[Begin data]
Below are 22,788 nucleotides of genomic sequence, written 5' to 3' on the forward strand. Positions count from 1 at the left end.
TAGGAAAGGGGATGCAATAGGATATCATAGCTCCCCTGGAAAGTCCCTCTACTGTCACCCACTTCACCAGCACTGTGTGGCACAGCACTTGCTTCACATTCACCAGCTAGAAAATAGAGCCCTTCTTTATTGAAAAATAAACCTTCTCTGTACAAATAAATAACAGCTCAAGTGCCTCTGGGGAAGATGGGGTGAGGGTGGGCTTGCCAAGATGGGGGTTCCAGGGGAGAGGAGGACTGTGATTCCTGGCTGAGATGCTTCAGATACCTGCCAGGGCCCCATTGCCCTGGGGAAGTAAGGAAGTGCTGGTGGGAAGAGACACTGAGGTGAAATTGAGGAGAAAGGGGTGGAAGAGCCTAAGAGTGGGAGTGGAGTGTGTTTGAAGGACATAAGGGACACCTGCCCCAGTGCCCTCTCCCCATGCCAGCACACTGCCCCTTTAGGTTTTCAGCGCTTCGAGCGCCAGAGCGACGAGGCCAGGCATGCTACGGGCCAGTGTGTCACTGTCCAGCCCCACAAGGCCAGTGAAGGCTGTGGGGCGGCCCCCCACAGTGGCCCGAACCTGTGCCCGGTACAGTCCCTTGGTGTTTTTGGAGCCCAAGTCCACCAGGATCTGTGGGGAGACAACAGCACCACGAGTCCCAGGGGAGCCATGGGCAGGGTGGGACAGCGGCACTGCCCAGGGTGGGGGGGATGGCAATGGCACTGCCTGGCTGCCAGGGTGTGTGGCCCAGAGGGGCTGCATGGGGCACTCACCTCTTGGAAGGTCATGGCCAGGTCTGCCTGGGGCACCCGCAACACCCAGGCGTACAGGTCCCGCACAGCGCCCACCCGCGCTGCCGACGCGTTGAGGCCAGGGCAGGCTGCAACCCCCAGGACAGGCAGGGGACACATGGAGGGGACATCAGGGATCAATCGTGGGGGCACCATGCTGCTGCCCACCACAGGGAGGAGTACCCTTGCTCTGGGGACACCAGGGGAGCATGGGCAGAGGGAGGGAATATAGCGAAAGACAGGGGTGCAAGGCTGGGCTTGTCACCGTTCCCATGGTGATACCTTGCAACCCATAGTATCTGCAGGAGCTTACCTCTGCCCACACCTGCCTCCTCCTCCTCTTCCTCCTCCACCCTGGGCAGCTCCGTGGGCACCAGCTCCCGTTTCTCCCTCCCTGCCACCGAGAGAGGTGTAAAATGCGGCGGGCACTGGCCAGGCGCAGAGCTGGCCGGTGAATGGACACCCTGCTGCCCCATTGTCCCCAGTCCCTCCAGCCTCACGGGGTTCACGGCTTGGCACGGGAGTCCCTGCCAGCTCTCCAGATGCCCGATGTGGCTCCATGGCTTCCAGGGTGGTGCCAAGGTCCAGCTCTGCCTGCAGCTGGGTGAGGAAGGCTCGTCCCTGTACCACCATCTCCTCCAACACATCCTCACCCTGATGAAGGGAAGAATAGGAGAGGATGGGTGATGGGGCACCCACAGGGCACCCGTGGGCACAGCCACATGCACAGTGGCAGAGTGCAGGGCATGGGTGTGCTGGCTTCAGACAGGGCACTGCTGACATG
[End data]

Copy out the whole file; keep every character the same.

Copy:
Below are 22,788 nucleotides of genomic sequence, written 5' to 3' on the forward strand. Positions count from 1 at the left end.
TAGGAAAGGGGATGCAATAGGATATCATAGCTCCCCTGGAAAGTCCCTCTACTGTCACCCACTTCACCAGCACTGTGTGGCACAGCACTTGCTTCACATTCACCAGCTAGAAAATAGAGCCCTTCTTTATTGAAAAATAAACCTTCTCTGTACAAATAAATAACAGCTCAAGTGCCTCTGGGGAAGATGGGGTGAGGGTGGGCTTGCCAAGATGGGGGTTCCAGGGGAGAGGAGGACTGTGATTCCTGGCTGAGATGCTTCAGATACCTGCCAGGGCCCCATTGCCCTGGGGAAGTAAGGAAGTGCTGGTGGGAAGAGACACTGAGGTGAAATTGAGGAGAAAGGGGTGGAAGAGCCTAAGAGTGGGAGTGGAGTGTGTTTGAAGGACATAAGGGACACCTGCCCCAGTGCCCTCTCCCCATGCCAGCACACTGCCCCTTTAGGTTTTCAGCGCTTCGAGCGCCAGAGCGACGAGGCCAGGCATGCTACGGGCCAGTGTGTCACTGTCCAGCCCCACAAGGCCAGTGAAGGCTGTGGGGCGGCCCCCCACAGTGGCCCGAACCTGTGCCCGGTACAGTCCCTTGGTGTTTTTGGAGCCCAAGTCCACCAGGATCTGTGGGGAGACAACAGCACCACGAGTCCCAGGGGAGCCATGGGCAGGGTGGGACAGCGGCACTGCCCAGGGTGGGGGGGATGGCAATGGCACTGCCTGGCTGCCAGGGTGTGTGGCCCAGAGGGGCTGCATGGGGCACTCACCTCTTGGAAGGTCATGGCCAGGTCTGCCTGGGGCACCCGCAACACCCAGGCGTACAGGTCCCGCACAGCGCCCACCCGCGCTGCCGACGCGTTGAGGCCAGGGCAGGCTGCAACCCCCAGGACAGGCAGGGGACACATGGAGGGGACATCAGGGATCAATCGTGGGGGCACCATGCTGCTGCCCACCACAGGGAGGAGTACCCTTGCTCTGGGGACACCAGGGGAGCATGGGCAGAGGGAGGGAATATAGCGAAAGACAGGGGTGCAAGGCTGGGCTTGTCACCGTTCCCATGGTGATACCTTGCAACCCATAGTATCTGCAGGAGCTTACCTCTGCCCACACCTGCCTCCTCCTCCTCTTCCTCCTCCACCCTGGGCAGCTCCGTGGGCACCAGCTCCCGTTTCTCCCTCCCTGCCACCGAGAGAGGTGTAAAATGCGGCGGGCACTGGCCAGGCGCAGAGCTGGCCGGTGAATGGACACCCTGCTGCCCCATTGTCCCCAGTCCCTCCAGCCTCACGGGGTTCACGGCTTGGCACGGGAGTCCCTGCCAGCTCTCCAGATGCCCGATGTGGCTCCATGGCTTCCAGGGTGGTGCCAAGGTCCAGCTCTGCCTGCAGCTGGGTGAGGAAGGCTCGTCCCTGTACCACCATCTCCTCCAACACATCCTCACCCTGATGAAGGGAAGAATAGGAGAGGATGGGTGATGGGGCACCCACAGGGCACCCGTGGGCACAGCCACATGCACAGTGGCAGAGTGCAGGGCATGGGTGTGCTGGCTTCAGACAGGGCACTGCTGACATG